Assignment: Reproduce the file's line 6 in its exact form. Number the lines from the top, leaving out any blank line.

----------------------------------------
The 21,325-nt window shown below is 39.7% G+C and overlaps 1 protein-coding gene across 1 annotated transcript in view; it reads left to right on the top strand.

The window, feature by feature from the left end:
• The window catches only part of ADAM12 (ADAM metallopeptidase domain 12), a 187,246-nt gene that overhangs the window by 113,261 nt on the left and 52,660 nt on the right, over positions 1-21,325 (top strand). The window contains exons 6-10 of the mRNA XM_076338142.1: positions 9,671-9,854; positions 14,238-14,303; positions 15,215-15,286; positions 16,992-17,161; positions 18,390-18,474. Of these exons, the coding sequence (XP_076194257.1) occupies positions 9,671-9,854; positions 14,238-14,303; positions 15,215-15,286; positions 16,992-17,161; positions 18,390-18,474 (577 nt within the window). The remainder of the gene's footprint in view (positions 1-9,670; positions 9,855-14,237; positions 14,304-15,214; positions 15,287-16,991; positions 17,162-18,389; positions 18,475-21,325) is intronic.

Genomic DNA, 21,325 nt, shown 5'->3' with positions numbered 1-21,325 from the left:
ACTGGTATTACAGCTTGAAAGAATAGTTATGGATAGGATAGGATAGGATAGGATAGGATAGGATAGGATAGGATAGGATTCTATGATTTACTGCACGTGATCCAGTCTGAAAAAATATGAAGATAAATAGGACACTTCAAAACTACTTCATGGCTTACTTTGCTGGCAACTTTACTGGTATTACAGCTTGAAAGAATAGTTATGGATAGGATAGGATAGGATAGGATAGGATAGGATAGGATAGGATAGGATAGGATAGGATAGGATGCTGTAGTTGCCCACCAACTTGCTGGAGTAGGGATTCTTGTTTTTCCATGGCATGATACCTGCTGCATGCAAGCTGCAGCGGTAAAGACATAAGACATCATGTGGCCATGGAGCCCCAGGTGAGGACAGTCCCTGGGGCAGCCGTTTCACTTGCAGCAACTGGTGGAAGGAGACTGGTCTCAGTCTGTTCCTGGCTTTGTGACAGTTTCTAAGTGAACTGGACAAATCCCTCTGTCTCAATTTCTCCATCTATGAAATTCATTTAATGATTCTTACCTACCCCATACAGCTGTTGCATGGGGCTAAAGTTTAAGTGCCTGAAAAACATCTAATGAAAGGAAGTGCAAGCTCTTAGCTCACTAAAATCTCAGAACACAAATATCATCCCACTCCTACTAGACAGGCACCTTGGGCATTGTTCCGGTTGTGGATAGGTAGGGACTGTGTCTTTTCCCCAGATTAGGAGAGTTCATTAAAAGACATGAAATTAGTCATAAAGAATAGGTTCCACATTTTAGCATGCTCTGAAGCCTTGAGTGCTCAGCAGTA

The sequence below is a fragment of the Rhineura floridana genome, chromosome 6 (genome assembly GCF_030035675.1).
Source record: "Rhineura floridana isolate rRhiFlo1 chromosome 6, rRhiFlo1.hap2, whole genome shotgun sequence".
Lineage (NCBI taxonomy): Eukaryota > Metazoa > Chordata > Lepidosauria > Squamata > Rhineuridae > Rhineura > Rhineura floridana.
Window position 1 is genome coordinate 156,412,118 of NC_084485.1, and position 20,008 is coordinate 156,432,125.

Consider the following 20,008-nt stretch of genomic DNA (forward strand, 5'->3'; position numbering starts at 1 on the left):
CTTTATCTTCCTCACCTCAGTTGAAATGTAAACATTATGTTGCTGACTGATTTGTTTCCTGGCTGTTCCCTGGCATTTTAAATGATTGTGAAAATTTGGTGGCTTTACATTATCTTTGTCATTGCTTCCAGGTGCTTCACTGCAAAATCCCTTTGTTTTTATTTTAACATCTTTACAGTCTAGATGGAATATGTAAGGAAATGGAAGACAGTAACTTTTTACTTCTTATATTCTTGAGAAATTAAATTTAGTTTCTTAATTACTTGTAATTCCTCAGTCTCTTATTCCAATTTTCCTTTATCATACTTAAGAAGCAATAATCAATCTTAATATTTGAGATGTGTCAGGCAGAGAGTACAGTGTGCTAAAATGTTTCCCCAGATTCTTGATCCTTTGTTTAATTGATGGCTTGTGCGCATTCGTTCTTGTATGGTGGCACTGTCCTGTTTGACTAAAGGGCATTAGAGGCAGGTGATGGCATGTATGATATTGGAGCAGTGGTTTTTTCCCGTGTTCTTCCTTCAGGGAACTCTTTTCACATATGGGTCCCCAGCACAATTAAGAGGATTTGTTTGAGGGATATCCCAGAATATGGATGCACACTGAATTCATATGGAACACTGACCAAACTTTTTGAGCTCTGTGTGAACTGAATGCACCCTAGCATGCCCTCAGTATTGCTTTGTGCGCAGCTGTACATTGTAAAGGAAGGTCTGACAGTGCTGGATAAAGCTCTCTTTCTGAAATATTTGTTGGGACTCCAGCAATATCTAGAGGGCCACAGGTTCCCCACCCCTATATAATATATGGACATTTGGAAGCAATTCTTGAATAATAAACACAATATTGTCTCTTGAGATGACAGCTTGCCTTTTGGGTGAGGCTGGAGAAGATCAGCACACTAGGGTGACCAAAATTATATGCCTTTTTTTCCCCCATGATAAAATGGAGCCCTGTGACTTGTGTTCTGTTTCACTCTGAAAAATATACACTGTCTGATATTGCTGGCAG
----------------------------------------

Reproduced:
The sequence below is a fragment of the Rhineura floridana genome, chromosome 6 (genome assembly GCF_030035675.1).